Erdoğan striving to restore Ottoman era influence, position - analyst

Turkish President Recep Tayyip Erdoğan is striving to become the new Mustafa Kemal Atatürk with the added desire to restore his country’s influence to the position it held during the Ottoman Empire and even Seljuk Empire, wrote political commentator Micah Halpern in the Jerusalem Post on Monday.

As part of this goal, Turkey’s strongman is laying claim to territories in the eastern Mediterranean, while invading parts of neighbouring Iraq and Syria, Halpern wrote.

Turkey disputes Greece’s claim to exclusive rights in the eastern Mediterranean, where Turkey's Oruç Reis vessel, along with a naval escort, is surveying for hydrocarbon resources. Greece says the vessel is over its own continental shelf, where it has exclusive rights on potential undersea gas and oil, and has deployed its own warships to shadow the Turkish vessels. 

Elsewhere in the region, Turkey maintains a military presence in neighbouring war-torn Syria, where it backs rebel forces and has launched a new military operation into Iraq in a bid to target Kurdish forces linked to an insurgency on its own soil.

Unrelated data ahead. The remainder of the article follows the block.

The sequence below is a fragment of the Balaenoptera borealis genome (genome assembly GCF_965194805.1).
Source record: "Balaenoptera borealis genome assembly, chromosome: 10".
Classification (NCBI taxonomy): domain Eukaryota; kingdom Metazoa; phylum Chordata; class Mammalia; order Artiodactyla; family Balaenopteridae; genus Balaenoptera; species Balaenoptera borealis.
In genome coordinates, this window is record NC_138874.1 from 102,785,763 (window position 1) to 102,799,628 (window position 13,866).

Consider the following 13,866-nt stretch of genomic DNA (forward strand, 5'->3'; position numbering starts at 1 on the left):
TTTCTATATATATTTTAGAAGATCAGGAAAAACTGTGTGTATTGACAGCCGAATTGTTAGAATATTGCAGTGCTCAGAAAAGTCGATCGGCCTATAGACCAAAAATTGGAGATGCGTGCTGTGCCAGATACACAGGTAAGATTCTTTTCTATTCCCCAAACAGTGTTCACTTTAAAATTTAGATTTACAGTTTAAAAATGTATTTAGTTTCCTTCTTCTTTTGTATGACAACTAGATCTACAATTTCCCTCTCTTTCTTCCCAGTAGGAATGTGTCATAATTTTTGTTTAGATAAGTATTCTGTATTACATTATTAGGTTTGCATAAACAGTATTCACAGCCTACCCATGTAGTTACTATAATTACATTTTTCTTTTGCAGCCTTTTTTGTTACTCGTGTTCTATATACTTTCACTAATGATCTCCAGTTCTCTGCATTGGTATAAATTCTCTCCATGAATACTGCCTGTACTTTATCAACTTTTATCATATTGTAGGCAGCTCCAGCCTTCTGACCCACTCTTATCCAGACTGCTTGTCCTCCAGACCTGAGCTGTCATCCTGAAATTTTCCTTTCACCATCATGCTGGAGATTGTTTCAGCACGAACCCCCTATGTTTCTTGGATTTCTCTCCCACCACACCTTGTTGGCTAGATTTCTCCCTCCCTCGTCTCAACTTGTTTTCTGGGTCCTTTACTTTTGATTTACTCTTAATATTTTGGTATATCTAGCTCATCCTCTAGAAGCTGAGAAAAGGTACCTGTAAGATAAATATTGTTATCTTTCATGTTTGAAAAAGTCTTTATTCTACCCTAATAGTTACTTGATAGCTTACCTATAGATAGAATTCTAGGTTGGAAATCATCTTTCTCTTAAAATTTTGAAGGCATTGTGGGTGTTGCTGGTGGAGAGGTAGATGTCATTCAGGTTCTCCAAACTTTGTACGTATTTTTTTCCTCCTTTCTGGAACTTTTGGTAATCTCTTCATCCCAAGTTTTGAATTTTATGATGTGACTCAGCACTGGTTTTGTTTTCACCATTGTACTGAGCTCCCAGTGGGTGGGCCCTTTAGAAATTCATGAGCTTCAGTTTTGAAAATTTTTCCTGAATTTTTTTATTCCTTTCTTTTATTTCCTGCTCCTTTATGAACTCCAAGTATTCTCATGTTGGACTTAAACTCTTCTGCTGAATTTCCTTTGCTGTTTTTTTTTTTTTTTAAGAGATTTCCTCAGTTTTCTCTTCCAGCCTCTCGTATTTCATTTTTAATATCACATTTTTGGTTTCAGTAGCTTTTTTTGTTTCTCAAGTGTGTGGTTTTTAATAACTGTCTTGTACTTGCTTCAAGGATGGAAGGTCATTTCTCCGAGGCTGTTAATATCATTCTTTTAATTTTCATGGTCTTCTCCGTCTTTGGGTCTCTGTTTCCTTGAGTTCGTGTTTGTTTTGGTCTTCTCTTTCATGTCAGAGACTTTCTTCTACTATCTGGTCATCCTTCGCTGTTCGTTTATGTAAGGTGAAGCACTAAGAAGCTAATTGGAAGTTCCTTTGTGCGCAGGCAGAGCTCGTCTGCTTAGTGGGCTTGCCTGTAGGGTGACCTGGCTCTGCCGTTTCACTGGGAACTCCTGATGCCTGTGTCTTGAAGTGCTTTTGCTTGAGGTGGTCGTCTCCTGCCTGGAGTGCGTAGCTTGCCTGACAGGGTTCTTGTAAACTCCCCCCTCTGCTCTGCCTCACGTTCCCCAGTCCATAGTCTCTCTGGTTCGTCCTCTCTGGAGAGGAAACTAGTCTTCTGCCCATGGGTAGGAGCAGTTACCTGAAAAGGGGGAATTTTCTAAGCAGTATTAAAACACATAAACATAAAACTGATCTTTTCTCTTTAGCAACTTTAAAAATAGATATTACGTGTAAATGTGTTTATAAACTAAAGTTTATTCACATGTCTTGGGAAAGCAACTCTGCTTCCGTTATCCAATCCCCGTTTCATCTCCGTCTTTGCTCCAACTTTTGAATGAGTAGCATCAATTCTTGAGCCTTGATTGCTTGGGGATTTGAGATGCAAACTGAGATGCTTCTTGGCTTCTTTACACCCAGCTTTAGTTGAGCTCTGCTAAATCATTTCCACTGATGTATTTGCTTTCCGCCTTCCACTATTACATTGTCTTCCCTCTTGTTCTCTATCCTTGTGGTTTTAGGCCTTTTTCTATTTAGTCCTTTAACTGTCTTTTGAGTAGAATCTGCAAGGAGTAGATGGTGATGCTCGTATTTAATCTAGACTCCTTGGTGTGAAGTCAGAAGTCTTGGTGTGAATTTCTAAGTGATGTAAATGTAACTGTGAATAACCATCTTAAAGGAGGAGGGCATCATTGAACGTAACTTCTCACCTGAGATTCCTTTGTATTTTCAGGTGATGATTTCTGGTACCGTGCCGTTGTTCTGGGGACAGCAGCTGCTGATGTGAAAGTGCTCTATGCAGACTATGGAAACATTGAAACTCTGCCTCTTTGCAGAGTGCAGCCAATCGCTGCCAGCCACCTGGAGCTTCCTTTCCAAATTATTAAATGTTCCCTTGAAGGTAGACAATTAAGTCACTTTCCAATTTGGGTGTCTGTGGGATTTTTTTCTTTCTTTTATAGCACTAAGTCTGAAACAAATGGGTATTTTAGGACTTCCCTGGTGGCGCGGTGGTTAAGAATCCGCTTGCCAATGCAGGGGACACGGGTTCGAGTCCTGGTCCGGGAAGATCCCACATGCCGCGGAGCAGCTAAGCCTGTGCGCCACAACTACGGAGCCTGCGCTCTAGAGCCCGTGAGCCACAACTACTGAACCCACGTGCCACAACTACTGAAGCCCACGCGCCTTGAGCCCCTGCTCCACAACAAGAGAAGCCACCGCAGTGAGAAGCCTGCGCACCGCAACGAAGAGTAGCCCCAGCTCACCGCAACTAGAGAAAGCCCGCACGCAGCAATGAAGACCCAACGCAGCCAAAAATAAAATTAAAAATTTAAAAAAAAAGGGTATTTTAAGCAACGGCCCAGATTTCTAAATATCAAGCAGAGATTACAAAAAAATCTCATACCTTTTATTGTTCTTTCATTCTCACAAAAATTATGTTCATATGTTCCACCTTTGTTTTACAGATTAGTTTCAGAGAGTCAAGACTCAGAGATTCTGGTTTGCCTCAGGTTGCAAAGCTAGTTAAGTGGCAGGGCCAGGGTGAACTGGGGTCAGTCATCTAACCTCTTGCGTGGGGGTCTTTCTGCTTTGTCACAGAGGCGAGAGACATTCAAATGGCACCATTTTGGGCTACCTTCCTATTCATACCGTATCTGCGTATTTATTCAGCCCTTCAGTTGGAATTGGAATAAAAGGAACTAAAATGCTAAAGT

“Erdoğan is positioning himself and his country to fill what he sees as an extremely important power gap,” Halpern wrote. “He wants to oust today’s equivalent (of the) Holy Roman Empire and occupy that position himself.”

The analyst points to a recent map of Turkey shared on Twitter by a former lawmaker from Erdoğan’s ruling Justice and Development Party (AKP), which signals the country’s desire to revive the vast borders of the Ottoman Empire.

On Friday, Metin Külünk, known for his close ties to Erdoğan, shared the map - which includes northern Greece through to the eastern Aegean Islands, half of Bulgaria, all of Cyprus, most of Armenia and large swaths of Georgia, Iraq and Syria - to mark the anniversary of the Battle of Manzikert, dating back to era of the Seljuk Empire and its defeat of the Byzantine army in 1071.

The map represents Erdoğan’s “vision to recreate the period of Turkish and Ottoman greatness,” the analyst wrote.

The Turkish leader has been effective in creating an Islamic party that ousted the security and military caste that had effectively checked Islamic extremism, Halpern said, while he became increasingly Islamist and more extremist.

Thus far it is Erdoğan’s ideology, not his economic interests, that has steered his decision-making process, Halper said.

But, he wrote, this will only take him so far  “as success is all about economics.”